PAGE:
Paul Barnett is astonishing! He has just left a comment on a recent entry re the Purton Hulks near Berkeley- see his comment at the end of the entry here, how he is working to protect these old wrecks and mobilizing support from all corners to get protection for the Purton Hulks. His comment gives the low down on recent successes - the plaques they are putting out, signatures collected, the media coverage and the great recent project of the People's Archaeological Academy.
He also mentions The Friends of Purton - they were formed in 1999 and exists to protect and promote the amenities of the Purton Hulks, Gloucestershire - the largest Ships Graveyard in Mainland Briton. They write: "We aim to ensure that the site provides both an attractive open space which can be accessed and enjoyed without being spoilt. We aim to support the application for governmental protection as a listed monument and therefore prevent further destruction and loss of the nations maritime heritage". Membership fees are £20 per year - More details from: The Friends of Purton, 22 Gurney Avenue, Tuffley, Gloucester GL4 OYL Or: email@example.com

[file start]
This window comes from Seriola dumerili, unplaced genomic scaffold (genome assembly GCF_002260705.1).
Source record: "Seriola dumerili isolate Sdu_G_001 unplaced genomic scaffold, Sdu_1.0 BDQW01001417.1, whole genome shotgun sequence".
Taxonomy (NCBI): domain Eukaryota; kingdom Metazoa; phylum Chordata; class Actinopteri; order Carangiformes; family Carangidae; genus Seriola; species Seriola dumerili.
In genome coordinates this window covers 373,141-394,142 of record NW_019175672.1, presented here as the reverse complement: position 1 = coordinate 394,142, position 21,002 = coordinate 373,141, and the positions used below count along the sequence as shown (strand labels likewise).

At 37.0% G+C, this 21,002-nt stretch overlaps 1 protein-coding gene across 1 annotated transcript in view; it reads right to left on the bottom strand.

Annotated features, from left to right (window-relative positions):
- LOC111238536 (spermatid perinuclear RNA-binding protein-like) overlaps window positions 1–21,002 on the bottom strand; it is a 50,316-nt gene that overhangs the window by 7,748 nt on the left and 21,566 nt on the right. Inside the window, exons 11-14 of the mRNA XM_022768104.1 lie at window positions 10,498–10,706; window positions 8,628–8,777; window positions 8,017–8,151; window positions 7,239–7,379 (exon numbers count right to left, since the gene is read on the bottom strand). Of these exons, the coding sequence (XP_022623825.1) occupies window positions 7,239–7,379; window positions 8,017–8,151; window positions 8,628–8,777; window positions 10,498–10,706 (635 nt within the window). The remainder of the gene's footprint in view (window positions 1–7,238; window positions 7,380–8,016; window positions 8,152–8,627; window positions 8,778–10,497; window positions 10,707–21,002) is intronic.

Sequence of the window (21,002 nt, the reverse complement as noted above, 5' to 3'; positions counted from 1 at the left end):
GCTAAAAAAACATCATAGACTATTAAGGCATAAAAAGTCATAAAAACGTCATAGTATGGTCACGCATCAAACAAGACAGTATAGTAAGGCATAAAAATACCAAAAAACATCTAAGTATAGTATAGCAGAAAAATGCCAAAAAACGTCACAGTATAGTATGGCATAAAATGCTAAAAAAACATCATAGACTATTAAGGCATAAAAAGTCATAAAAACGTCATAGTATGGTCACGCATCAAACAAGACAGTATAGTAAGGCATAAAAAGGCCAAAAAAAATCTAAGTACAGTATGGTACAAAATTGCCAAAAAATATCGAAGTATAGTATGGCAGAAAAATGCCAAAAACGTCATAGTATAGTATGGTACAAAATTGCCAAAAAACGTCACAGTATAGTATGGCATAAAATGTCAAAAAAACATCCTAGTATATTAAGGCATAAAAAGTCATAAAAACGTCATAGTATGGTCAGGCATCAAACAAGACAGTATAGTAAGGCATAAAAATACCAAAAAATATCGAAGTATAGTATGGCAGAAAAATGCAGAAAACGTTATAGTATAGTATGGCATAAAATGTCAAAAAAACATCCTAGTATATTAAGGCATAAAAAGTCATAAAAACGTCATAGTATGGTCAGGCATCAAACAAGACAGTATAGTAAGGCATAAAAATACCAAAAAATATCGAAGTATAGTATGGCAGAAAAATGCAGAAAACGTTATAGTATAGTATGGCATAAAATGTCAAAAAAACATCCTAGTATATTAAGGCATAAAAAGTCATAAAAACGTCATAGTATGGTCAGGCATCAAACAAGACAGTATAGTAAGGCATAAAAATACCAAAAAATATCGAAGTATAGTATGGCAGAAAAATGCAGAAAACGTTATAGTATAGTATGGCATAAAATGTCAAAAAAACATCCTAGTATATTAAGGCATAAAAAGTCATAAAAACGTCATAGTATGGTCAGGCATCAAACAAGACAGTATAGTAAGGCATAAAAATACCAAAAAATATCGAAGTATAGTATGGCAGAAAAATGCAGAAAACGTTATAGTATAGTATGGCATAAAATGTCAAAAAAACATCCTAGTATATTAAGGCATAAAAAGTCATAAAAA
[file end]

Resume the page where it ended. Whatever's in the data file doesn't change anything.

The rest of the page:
Anyhow I have now received another reply last week on my queries to Andy Burnham MP (Department of Culture, Media & Sport) on this topic: Thank you for your email of 20 May to Andy Burnham concerning the Purton Hulks and the case for their protection. I have been asked to reply. Of the current designation regimes, only one – the Ancient Monuments and Archaeological Areas Act 1979 – could potentially encompass sites such as this. In making decisions about the designation (‘scheduling’) of ancient monuments, the Secretary of State’s interpretation of national importance is guided by criteria set out in PPG16: Archaeology and Planning and advice provided by English Heritage. I understand that English Heritage has recently indicated to Paul Barnett that it does not consider the case for the national importance of the Purton Hulks to be proven. There are several important issues here. One is that designation would not prevent the greatest threat to the hulks, which is coastal erosion. English Heritage has been a leading player in discussions about the impact of climate change and coastal erosion on the historic environment and has commissioned a programme of Rapid Coastal Zone Assessments to help us address the issues. It is also speaking to maritime museums and others to consider whether there are other options for the preservation of the most significant wrecks in English inter-tidal waters, such as lifting and preservation in museums of the rarest examples. This brings us to the second issue, establishing how important the Purton Hulks are in comparison to the many hundreds of wrecked boats surviving in the English inter-tidal waters. These boats have not had the benefit of the systematic recording which Mr Barnett has done at Purton, but English Heritage must assess all of them before it can establish a national picture against which the claims put forward by Mr Barnett for the significance of the boats can be assessed. In preparation for the reforms to designation procedures proposed in our draft Heritage Protection Bill, English Heritage is currently preparing a strategic designation programme which will focus in the first years on those parts of the historic environment that have been under-represented in past: a consideration of the issues raised by the Purton Hulks will be a key part of this. To this end, it hopes to complete its research and be able to assess the Purton Hulks properly in two years’ time. In the meantime their inclusion in the Gloucestershire Historic Environment Record (HER) should ensure that their archaeological potential is considered during any works which require Planning Permission under the best practice guidelines established in PPG16.